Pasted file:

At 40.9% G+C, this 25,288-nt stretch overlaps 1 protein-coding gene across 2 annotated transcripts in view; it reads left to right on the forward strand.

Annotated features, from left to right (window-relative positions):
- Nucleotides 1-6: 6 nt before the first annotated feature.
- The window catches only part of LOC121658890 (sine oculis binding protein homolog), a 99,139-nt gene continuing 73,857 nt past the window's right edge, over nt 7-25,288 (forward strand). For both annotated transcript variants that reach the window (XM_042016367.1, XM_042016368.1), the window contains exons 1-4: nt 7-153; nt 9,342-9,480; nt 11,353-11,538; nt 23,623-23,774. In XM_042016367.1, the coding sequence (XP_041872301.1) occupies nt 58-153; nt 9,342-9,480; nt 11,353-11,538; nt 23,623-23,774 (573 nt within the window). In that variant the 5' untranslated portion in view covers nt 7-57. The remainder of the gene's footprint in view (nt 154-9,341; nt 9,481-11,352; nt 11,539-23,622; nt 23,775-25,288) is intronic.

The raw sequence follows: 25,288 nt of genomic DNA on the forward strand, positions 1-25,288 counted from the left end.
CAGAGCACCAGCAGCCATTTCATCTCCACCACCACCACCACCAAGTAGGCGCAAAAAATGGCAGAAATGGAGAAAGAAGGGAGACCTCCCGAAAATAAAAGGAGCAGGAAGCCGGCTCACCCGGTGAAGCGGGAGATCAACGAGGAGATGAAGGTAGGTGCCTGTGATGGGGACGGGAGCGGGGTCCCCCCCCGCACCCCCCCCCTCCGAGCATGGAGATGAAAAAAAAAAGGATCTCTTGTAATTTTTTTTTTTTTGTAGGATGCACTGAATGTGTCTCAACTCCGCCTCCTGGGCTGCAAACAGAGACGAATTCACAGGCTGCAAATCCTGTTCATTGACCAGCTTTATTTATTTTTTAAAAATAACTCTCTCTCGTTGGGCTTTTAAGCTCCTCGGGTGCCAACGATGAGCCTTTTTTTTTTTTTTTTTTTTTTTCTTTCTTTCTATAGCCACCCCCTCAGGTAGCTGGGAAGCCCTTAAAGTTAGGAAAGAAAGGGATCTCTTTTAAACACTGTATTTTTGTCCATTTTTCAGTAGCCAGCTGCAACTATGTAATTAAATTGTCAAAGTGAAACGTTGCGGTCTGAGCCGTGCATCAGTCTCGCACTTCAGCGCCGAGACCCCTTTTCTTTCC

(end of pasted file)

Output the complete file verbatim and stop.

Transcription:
At 40.9% G+C, this 25,288-nt stretch overlaps 1 protein-coding gene across 2 annotated transcripts in view; it reads left to right on the forward strand.

Annotated features, from left to right (window-relative positions):
- Nucleotides 1-6: 6 nt before the first annotated feature.
- The window catches only part of LOC121658890 (sine oculis binding protein homolog), a 99,139-nt gene continuing 73,857 nt past the window's right edge, over nt 7-25,288 (forward strand). For both annotated transcript variants that reach the window (XM_042016367.1, XM_042016368.1), the window contains exons 1-4: nt 7-153; nt 9,342-9,480; nt 11,353-11,538; nt 23,623-23,774. In XM_042016367.1, the coding sequence (XP_041872301.1) occupies nt 58-153; nt 9,342-9,480; nt 11,353-11,538; nt 23,623-23,774 (573 nt within the window). In that variant the 5' untranslated portion in view covers nt 7-57. The remainder of the gene's footprint in view (nt 154-9,341; nt 9,481-11,352; nt 11,539-23,622; nt 23,775-25,288) is intronic.

The raw sequence follows: 25,288 nt of genomic DNA on the forward strand, positions 1-25,288 counted from the left end.
CAGAGCACCAGCAGCCATTTCATCTCCACCACCACCACCACCAAGTAGGCGCAAAAAATGGCAGAAATGGAGAAAGAAGGGAGACCTCCCGAAAATAAAAGGAGCAGGAAGCCGGCTCACCCGGTGAAGCGGGAGATCAACGAGGAGATGAAGGTAGGTGCCTGTGATGGGGACGGGAGCGGGGTCCCCCCCCGCACCCCCCCCCTCCGAGCATGGAGATGAAAAAAAAAAGGATCTCTTGTAATTTTTTTTTTTTTGTAGGATGCACTGAATGTGTCTCAACTCCGCCTCCTGGGCTGCAAACAGAGACGAATTCACAGGCTGCAAATCCTGTTCATTGACCAGCTTTATTTATTTTTTAAAAATAACTCTCTCTCGTTGGGCTTTTAAGCTCCTCGGGTGCCAACGATGAGCCTTTTTTTTTTTTTTTTTTTTTTTCTTTCTTTCTATAGCCACCCCCTCAGGTAGCTGGGAAGCCCTTAAAGTTAGGAAAGAAAGGGATCTCTTTTAAACACTGTATTTTTGTCCATTTTTCAGTAGCCAGCTGCAACTATGTAATTAAATTGTCAAAGTGAAACGTTGCGGTCTGAGCCGTGCATCAGTCTCGCACTTCAGCGCCGAGACCCCTTTTCTTTCC